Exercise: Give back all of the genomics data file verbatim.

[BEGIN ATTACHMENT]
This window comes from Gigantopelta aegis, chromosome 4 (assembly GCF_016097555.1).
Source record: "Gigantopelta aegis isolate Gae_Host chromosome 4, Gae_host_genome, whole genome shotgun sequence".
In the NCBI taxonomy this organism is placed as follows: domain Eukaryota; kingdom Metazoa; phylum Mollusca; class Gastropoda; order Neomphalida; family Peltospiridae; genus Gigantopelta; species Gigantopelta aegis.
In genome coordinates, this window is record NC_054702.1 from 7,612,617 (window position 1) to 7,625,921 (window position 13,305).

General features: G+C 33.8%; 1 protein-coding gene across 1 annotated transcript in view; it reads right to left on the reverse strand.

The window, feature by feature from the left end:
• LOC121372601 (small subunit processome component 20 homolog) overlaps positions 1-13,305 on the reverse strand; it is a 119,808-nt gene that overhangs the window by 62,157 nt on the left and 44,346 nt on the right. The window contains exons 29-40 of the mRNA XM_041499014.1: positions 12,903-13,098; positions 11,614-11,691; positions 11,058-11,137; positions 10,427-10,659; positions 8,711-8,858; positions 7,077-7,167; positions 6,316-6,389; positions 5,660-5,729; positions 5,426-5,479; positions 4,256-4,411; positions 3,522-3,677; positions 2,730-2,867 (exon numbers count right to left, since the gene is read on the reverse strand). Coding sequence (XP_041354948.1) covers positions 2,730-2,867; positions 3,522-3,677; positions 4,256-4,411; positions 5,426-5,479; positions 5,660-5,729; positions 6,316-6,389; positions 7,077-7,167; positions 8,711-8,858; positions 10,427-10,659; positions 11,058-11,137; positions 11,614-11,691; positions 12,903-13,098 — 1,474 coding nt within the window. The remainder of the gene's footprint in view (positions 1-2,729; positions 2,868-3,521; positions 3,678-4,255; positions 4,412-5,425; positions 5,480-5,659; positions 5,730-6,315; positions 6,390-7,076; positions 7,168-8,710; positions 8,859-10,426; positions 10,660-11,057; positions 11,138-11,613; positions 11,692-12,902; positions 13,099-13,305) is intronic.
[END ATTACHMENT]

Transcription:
This window comes from Gigantopelta aegis, chromosome 4 (assembly GCF_016097555.1).
Source record: "Gigantopelta aegis isolate Gae_Host chromosome 4, Gae_host_genome, whole genome shotgun sequence".
In the NCBI taxonomy this organism is placed as follows: domain Eukaryota; kingdom Metazoa; phylum Mollusca; class Gastropoda; order Neomphalida; family Peltospiridae; genus Gigantopelta; species Gigantopelta aegis.
In genome coordinates, this window is record NC_054702.1 from 7,612,617 (window position 1) to 7,625,921 (window position 13,305).

General features: G+C 33.8%; 1 protein-coding gene across 1 annotated transcript in view; it reads right to left on the reverse strand.

The window, feature by feature from the left end:
• LOC121372601 (small subunit processome component 20 homolog) overlaps positions 1-13,305 on the reverse strand; it is a 119,808-nt gene that overhangs the window by 62,157 nt on the left and 44,346 nt on the right. The window contains exons 29-40 of the mRNA XM_041499014.1: positions 12,903-13,098; positions 11,614-11,691; positions 11,058-11,137; positions 10,427-10,659; positions 8,711-8,858; positions 7,077-7,167; positions 6,316-6,389; positions 5,660-5,729; positions 5,426-5,479; positions 4,256-4,411; positions 3,522-3,677; positions 2,730-2,867 (exon numbers count right to left, since the gene is read on the reverse strand). Coding sequence (XP_041354948.1) covers positions 2,730-2,867; positions 3,522-3,677; positions 4,256-4,411; positions 5,426-5,479; positions 5,660-5,729; positions 6,316-6,389; positions 7,077-7,167; positions 8,711-8,858; positions 10,427-10,659; positions 11,058-11,137; positions 11,614-11,691; positions 12,903-13,098 — 1,474 coding nt within the window. The remainder of the gene's footprint in view (positions 1-2,729; positions 2,868-3,521; positions 3,678-4,255; positions 4,412-5,425; positions 5,480-5,659; positions 5,730-6,315; positions 6,390-7,076; positions 7,168-8,710; positions 8,859-10,426; positions 10,660-11,057; positions 11,138-11,613; positions 11,692-12,902; positions 13,099-13,305) is intronic.